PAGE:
When I was pregnant with my daughter, I had to go to the Human Resources office to ask about my maternity leave. I was told that I could take 12 weeks off, and I thought to myself, that’s it? 12 weeks didn’t seem like enough time with a baby that I spent nine months carrying. I wanted to spend more time with her, even before I had met her. So the day finally came, 36 hours of active labor, and I finally had my daughter. My 12-week countdown was on.
No matter how many books or articles you read, nothing prepares you for that moment when your child arrives into the world and the weeks after. It was hard. I was very fortunate to have a great support system around me. My fiancé took two weeks off from work to stay home with me to help. My mom, mother-in-law, and friends came over and gave me much needed breaks.
At the time, I was the Director of the Student Success Center at Monroe College and had a staff of over 20 people. They would check-in, and sometimes I needed to log on to my computer and do some work from home. It didn’t bother me; I actually missed it.
I wanted to go back to work.
I had major mom guilt and thought that I wanted more time with my daughter, and I did, but I was going stir crazy being at home with the baby by myself. By week eight of being home, I said to my partner, let’s go check out the daycare in town. We mutually decided that I would go back to work at 10 weeks, two weeks earlier than I was supposed to.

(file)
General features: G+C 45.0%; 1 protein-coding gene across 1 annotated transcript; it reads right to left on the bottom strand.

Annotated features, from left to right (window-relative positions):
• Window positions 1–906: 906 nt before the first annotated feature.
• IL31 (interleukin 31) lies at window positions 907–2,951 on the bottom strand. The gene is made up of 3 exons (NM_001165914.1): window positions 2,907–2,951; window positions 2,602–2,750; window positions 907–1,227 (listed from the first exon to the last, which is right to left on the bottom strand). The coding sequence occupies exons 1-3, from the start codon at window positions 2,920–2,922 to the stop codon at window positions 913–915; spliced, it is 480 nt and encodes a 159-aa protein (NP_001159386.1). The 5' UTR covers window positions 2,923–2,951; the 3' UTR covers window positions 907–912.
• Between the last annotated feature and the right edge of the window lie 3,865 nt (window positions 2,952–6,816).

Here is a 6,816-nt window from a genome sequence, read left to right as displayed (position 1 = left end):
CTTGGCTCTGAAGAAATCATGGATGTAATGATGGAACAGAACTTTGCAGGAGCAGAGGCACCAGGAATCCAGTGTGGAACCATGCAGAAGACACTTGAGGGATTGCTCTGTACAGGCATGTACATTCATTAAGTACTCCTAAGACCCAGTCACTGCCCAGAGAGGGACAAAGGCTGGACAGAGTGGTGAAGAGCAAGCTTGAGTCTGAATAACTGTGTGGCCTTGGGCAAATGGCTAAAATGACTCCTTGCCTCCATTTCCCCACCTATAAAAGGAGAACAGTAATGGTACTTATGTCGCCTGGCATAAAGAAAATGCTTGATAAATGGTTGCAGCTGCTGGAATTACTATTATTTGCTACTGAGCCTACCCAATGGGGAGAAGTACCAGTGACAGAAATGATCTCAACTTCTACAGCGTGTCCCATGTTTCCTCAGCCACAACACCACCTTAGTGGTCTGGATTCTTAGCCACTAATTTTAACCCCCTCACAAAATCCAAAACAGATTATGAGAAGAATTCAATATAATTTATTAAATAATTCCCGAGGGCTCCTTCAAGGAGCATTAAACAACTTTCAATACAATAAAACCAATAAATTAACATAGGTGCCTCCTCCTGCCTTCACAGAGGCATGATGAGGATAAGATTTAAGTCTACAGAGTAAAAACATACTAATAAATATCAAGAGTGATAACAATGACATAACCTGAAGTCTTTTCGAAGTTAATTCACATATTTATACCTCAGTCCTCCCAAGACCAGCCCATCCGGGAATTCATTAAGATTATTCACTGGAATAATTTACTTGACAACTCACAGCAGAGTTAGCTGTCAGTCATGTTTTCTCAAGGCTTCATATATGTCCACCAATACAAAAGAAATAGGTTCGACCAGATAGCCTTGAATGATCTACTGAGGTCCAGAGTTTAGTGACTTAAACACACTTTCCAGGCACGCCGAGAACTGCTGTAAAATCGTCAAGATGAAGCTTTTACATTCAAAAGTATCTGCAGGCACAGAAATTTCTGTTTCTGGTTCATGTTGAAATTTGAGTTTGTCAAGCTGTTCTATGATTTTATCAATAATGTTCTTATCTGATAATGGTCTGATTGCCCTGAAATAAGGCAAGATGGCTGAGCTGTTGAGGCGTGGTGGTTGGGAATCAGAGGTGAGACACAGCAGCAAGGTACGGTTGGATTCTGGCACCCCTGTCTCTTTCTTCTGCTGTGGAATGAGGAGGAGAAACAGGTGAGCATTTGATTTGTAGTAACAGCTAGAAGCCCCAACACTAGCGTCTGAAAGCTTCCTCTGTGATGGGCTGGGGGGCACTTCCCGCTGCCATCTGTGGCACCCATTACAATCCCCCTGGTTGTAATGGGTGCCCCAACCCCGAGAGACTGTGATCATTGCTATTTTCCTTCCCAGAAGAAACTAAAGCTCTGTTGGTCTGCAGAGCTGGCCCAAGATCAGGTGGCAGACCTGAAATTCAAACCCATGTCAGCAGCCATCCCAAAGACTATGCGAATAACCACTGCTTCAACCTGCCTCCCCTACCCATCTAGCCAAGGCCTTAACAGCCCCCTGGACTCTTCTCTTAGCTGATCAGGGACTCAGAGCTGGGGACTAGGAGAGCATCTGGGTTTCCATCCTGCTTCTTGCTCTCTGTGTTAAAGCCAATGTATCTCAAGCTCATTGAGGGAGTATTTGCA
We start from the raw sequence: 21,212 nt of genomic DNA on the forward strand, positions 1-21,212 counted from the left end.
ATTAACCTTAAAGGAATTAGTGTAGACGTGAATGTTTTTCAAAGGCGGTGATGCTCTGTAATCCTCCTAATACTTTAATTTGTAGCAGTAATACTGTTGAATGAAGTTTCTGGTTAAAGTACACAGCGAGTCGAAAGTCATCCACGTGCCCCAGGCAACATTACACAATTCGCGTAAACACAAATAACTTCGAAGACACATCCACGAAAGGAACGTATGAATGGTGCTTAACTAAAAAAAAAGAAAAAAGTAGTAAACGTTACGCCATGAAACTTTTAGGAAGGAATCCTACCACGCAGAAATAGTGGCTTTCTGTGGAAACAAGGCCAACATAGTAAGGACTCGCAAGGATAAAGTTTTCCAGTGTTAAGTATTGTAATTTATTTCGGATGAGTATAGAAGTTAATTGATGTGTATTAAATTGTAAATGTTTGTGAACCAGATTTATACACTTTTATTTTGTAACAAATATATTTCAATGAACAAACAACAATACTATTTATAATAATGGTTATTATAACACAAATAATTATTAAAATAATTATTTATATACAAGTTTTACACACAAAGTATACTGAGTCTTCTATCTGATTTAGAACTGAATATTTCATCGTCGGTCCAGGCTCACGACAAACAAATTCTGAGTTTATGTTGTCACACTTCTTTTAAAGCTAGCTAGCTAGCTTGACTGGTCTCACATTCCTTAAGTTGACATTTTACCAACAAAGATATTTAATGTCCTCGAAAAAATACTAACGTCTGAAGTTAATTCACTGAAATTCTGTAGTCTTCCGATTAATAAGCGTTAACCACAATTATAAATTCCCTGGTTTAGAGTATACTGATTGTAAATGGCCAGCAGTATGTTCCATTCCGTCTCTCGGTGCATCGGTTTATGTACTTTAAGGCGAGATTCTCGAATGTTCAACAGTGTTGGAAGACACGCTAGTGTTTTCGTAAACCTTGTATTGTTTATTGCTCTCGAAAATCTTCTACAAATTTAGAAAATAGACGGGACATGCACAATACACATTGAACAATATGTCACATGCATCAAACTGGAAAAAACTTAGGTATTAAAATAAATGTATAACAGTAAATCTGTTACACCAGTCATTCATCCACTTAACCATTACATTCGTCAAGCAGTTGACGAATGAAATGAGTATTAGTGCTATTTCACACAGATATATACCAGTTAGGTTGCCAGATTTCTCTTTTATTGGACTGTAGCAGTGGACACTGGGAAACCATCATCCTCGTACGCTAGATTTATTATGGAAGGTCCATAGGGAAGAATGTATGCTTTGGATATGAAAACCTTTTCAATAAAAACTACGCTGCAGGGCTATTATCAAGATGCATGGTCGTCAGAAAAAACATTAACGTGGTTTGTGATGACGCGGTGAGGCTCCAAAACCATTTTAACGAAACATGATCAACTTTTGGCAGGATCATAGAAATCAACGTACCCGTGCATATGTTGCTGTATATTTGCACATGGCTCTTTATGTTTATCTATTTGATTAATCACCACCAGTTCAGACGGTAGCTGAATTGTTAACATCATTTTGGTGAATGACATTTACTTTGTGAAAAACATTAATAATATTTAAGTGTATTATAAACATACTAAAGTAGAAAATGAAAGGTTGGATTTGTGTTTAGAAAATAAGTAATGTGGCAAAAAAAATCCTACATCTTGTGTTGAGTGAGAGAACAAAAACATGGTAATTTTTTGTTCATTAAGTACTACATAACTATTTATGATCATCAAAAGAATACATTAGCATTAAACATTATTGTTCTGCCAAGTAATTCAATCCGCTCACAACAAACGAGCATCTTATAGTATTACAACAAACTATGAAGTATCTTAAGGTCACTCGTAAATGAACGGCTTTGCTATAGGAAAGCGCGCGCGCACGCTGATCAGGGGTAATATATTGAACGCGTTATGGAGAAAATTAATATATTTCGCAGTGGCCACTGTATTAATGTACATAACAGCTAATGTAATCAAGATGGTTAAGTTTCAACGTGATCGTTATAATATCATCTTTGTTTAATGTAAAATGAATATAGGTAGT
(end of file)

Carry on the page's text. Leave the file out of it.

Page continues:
I decided that it would be healthy for my daughter and me if I went back to work. It would allow me to miss her and for me to get back part of myself.
Every mother has to decide for themselves what is best for them and their family. I applaud moms who stay at home because I know how draining and tiresome it is. Putting my daughter in daycare made me miss her and appreciate her even more. I cherish the time that I get to spend with her now when I come home from work.
A year later, I went back to teaching high school to have a more flexible schedule (summers off) and spend more time with my daughter while still having a life and career of my own. Self-care is the most important part of being a mom. My career is a big part of who I am and allows me to be a better mom.
So to all the moms balancing their careers and motherhood, it’s okay. Just be sure to carve out some time for yourself and choose what’s best for you and your family.